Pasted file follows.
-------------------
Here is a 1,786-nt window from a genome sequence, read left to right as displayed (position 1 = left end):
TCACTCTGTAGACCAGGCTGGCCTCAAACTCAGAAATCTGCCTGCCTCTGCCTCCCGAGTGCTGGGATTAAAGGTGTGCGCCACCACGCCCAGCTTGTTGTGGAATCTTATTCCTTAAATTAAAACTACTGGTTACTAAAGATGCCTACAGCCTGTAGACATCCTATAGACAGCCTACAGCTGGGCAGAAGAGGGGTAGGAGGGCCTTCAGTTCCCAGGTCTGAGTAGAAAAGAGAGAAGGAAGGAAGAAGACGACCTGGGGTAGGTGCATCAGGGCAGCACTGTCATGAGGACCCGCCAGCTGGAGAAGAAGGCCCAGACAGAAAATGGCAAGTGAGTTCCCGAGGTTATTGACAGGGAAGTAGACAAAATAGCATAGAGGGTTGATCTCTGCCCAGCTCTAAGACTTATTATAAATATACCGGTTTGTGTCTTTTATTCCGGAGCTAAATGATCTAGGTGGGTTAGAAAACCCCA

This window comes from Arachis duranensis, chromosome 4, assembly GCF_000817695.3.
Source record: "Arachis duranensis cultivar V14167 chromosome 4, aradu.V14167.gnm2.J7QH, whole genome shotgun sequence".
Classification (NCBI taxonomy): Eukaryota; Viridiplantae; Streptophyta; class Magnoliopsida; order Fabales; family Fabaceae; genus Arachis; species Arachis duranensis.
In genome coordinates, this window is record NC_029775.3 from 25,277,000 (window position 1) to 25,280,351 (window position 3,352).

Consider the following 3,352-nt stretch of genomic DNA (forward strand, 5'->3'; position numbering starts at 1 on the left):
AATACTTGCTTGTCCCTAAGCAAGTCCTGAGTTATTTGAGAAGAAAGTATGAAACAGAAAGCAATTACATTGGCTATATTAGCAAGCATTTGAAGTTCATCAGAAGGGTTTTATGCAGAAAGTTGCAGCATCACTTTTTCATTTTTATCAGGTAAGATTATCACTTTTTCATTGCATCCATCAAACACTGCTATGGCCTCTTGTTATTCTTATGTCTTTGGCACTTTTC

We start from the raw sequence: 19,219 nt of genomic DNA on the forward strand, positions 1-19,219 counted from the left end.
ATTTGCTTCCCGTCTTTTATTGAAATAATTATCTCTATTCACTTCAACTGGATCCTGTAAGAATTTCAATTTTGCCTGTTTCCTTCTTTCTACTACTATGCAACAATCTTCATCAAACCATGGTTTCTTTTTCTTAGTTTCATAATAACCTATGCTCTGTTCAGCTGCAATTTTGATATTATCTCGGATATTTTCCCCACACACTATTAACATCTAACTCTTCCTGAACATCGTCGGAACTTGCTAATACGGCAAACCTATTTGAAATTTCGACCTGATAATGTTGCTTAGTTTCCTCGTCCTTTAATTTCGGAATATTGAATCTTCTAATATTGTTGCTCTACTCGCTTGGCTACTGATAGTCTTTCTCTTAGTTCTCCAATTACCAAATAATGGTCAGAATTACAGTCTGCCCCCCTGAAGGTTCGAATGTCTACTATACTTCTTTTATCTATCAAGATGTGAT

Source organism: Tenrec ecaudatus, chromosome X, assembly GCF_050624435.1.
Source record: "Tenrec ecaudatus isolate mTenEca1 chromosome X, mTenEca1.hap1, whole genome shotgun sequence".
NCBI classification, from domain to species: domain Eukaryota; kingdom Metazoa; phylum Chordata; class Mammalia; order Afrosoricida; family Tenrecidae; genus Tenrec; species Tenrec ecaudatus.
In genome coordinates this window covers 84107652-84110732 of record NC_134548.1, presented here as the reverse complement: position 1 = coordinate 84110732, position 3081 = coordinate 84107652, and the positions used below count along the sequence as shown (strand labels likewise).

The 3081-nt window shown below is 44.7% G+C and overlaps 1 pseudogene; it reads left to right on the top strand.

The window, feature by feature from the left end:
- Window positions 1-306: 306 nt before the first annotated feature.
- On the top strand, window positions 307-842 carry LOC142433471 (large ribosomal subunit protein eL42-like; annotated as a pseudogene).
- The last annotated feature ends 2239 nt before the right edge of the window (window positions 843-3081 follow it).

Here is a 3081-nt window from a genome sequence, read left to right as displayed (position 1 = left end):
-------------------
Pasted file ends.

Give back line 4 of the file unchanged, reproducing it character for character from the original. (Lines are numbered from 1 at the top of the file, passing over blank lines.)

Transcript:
Source record: "Arachis duranensis cultivar V14167 chromosome 4, aradu.V14167.gnm2.J7QH, whole genome shotgun sequence".